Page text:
Bavaria: District administrator considers countermeasures to be inevitable

Munich (dpa / lby) - In the dispute with Tyrol over the regular truck block handling, the Rosenheim District Administrator Otto Lederer (CSU) considers countermeasures on the German side to be inevitable.

Bavaria: District administrator considers countermeasures to be inevitable

Munich (dpa / lby) - In the dispute with Tyrol over the regular truck block handling, the Rosenheim District Administrator Otto Lederer (CSU) considers countermeasures on the German side to be inevitable. It's about protecting one's own population, Lederer told the German Press Agency in Munich on Wednesday. If block handling is continued on the Austrian side, one can only try to alleviate its effects as much as possible.

Bavaria's Prime Minister Markus Söder (CSU) had previously announced that Bavaria is now planning to block roads for trucks on a daily basis. Due to the block processing in Tyrol, in which only a limited number of trucks are allowed to enter the Inntal autobahn, there are increasingly endless truck queues and alternative traffic in Bavaria, he told the "Münchner Merkur" (Wednesday).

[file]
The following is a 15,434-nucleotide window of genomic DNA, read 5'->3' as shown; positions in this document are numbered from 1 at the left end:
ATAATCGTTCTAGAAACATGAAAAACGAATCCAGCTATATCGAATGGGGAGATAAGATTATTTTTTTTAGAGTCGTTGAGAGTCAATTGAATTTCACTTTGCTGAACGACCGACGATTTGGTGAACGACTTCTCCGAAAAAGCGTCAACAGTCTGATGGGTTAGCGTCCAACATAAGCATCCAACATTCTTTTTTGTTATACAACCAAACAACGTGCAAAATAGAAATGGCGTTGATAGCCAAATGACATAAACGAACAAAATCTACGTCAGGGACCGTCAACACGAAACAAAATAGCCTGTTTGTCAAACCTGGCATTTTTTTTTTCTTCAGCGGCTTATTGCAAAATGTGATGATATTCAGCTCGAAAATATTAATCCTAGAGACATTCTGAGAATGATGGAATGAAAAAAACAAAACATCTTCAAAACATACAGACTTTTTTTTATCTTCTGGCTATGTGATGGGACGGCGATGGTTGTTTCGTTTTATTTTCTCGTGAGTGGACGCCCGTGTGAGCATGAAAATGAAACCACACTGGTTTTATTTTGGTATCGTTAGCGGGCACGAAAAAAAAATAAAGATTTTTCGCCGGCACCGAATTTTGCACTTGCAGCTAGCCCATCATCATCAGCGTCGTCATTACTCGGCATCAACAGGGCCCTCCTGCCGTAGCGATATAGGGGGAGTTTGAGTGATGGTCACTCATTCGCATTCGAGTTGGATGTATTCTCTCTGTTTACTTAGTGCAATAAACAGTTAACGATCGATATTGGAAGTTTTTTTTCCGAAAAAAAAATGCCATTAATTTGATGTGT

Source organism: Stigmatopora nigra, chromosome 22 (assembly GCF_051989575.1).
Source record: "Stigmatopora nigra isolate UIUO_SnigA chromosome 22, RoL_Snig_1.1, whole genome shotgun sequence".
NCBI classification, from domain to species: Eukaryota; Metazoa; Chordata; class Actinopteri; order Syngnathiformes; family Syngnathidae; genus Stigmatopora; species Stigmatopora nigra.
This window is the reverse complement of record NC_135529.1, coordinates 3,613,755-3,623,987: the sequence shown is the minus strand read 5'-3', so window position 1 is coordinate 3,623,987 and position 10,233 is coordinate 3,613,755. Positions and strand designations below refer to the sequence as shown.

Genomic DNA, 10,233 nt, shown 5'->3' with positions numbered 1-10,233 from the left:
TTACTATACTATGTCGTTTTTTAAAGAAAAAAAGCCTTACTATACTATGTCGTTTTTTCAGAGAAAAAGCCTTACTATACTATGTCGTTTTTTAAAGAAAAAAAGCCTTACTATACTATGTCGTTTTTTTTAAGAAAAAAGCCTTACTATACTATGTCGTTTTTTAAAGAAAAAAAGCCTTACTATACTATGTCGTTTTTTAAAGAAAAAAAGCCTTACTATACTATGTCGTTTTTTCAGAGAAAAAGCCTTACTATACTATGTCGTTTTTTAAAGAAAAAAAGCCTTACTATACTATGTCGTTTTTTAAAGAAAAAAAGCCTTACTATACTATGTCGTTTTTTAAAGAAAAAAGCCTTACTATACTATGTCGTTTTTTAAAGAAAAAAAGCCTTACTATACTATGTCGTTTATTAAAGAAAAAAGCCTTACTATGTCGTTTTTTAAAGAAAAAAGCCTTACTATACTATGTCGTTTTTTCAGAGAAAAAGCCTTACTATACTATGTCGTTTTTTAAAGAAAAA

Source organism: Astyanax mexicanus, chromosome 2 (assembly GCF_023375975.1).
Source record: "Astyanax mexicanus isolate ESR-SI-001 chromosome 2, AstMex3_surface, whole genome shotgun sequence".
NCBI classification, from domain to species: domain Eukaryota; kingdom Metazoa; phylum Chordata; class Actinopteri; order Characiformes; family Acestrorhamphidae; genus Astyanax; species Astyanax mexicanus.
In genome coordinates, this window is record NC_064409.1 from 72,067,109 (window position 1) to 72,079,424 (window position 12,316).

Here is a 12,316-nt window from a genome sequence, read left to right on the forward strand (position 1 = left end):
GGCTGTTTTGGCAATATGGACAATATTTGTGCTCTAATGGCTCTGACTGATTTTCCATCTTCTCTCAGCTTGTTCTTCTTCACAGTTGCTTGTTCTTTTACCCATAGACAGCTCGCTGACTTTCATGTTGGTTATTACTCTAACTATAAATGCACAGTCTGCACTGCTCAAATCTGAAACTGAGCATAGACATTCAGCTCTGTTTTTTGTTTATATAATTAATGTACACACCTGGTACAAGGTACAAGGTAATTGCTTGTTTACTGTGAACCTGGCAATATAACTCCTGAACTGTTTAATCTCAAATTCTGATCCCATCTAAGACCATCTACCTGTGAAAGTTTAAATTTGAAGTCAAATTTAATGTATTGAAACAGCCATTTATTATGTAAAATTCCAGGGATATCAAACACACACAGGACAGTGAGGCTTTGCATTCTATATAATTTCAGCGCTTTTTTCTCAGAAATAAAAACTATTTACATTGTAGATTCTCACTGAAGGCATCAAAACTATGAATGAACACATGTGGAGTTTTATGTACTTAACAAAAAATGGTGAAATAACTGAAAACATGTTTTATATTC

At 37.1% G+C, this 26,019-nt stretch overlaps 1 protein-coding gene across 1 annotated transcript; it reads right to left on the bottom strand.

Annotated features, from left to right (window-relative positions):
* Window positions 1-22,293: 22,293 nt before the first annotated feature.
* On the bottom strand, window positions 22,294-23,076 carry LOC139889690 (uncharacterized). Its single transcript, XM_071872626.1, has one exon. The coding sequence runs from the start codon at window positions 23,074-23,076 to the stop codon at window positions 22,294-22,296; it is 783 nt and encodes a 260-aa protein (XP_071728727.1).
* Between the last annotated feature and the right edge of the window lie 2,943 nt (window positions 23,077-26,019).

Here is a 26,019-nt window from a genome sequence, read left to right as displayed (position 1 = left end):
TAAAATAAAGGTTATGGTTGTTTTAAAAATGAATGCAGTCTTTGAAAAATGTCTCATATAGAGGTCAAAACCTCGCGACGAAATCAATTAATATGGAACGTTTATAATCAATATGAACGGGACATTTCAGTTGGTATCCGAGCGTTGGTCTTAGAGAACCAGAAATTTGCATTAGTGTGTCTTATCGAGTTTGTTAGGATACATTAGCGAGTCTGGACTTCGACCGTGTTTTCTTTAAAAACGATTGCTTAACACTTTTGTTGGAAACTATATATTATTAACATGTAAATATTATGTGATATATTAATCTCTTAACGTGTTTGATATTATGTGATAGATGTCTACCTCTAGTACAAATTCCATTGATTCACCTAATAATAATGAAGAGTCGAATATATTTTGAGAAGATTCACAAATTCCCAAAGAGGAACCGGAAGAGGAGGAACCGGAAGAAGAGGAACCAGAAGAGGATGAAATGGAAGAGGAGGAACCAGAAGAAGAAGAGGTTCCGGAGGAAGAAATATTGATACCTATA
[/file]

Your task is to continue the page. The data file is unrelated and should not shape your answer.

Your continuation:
The Bavarian goal is now to stop the alternative traffic through the towns in the Inn Valley and in the direction of Salzburg - ideally by banning trucks from leaving the A8 and A93 motorways left," said Lederer. If necessary, Lederer wants to close the through-roads for truck transit on these days: "Plan B would be that we make our own regulations for the state and district roads in order to protect our population from the effects of block handling."

Lederer reported that on days with block processing, many through-roads are hopelessly overloaded by trucks trying to avoid the motorway traffic jam. This often led to hours of traffic jams - with massive problems for the rescue service or nursing services, for school transport or for commuters.

The background is the dispute between Bavaria and Tyrol about traffic management that has been smoldering for years. In order to relieve the pressure on the Inntal autobahn leading to the Brenner, the Austrian federal state restricted entry for trucks on a total of 38 days this year. At the Kufstein/Kiefersfelden border crossing, a maximum of around 300 trucks coming from Germany will be allowed to enter the country every hour. If necessary, heavy traffic is brought to a complete standstill. This regularly leads to traffic jams in the Munich area.

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